CNBC is running a weeklong series, “America’s Top States for Business,” ranking the states’ respective business climates according to 10 weighted (and very sound) categories: cost of doing business, workforce, economy, education, quality of life, technology & innovation, transportation, cost of living, business friendliness, and access to capital.
Senior correspondent Scott Cohn is reporting each day from one of the top five states, and Monday’s location was North Carolina. (See his report here.) North Carolina won first prize in the nation for its workforce, that is, its quality and availability. The strength of the state’s technology and education — Research Triangle was also featured — were other advantages.
Reporting from Jr. Motor Sports — NASCAR helps the economy! — Scott made two observations about the workforce which reporters often overlook: There is some unemployment, 4.8 percent, which means that workers ARE available. Also, few employees belong to unions; North Carolina is a right-to-work state.
The union question prompted an interesting discussion (here) between Mark Mix of the National Right to Work Committee and Marybeth Maxwell of the labor-oriented American Rights at Work. Mix makes the irrefutable point: Business growth is occurring much, much faster in right-to-work states. From our point of view, that’s largely because labor unions often create inflexible work conditions, less able to respond efficiently to the competitive demands of a dynamic, global economy. And every so often, a strike can destroy your business.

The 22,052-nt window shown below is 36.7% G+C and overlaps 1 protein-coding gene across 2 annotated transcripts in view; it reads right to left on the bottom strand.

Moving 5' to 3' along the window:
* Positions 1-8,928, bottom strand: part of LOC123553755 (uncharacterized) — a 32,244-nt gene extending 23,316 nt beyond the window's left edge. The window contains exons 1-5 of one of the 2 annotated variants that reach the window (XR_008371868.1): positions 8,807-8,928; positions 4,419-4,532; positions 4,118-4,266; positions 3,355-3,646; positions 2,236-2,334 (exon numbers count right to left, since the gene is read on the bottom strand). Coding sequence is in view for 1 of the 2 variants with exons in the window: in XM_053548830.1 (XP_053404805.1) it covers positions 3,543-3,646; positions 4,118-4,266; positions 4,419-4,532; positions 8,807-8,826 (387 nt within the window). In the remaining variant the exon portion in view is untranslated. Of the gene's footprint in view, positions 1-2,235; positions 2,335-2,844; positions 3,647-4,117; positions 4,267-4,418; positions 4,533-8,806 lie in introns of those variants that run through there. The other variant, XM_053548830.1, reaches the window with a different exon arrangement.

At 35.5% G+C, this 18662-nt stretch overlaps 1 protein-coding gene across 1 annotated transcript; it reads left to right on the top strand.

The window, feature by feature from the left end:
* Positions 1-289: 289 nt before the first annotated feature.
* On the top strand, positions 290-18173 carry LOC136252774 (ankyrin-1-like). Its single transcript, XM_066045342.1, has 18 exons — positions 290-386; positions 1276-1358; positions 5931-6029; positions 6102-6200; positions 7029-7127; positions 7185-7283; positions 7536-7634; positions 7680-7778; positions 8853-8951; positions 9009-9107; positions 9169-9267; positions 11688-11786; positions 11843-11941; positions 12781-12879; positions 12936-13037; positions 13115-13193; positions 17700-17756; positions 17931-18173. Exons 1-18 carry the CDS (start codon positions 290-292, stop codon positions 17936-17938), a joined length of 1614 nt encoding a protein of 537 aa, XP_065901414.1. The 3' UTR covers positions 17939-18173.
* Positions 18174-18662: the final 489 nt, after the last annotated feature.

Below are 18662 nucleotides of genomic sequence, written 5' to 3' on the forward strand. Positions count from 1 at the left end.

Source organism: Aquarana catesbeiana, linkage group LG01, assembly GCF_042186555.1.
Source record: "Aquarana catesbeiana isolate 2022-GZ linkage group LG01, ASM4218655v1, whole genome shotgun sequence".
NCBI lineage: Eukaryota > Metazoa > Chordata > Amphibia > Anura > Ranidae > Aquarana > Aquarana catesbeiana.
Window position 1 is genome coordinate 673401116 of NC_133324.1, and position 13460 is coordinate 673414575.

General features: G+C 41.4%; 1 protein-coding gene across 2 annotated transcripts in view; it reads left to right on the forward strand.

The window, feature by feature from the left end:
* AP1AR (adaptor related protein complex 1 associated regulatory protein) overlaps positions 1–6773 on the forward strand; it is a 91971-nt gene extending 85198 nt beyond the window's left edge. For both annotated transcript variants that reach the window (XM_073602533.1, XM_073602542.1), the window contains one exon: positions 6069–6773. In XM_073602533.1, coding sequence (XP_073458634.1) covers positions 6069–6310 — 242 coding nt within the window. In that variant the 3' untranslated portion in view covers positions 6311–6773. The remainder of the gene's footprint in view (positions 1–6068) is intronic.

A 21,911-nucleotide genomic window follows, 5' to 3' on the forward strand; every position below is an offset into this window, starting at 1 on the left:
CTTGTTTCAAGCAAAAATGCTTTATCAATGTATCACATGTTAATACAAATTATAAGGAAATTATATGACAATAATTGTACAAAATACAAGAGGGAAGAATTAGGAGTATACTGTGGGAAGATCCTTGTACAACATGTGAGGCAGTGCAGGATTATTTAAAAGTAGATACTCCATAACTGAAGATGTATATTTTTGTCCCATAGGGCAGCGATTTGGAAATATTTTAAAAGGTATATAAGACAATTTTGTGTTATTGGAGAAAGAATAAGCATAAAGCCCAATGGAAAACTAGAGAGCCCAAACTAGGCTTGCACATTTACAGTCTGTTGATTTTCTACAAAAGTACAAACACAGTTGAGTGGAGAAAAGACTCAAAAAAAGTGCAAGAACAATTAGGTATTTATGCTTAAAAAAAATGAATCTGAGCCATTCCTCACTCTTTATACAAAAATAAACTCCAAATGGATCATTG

Not all is rosy in the Tar Heel State, of course. The North Carolina Chamber recently issued the first-ever “State of North Carolina Business Report,” which found a high level of dissatisfaction with the state’s tax burden, and half of those surveyed said the tax structure was a deterrent to doing business. Accordingly, “60 percent of poll participants said that reducing the cost of doing business — such as addressing taxes, healthcare and workers’ comp costs, and legal reform — was the best economic growth strategy.”
High taxes — perhaps the difference between ranking No. 5 and ranking No. 1?
A good series. We’ll keep watching.
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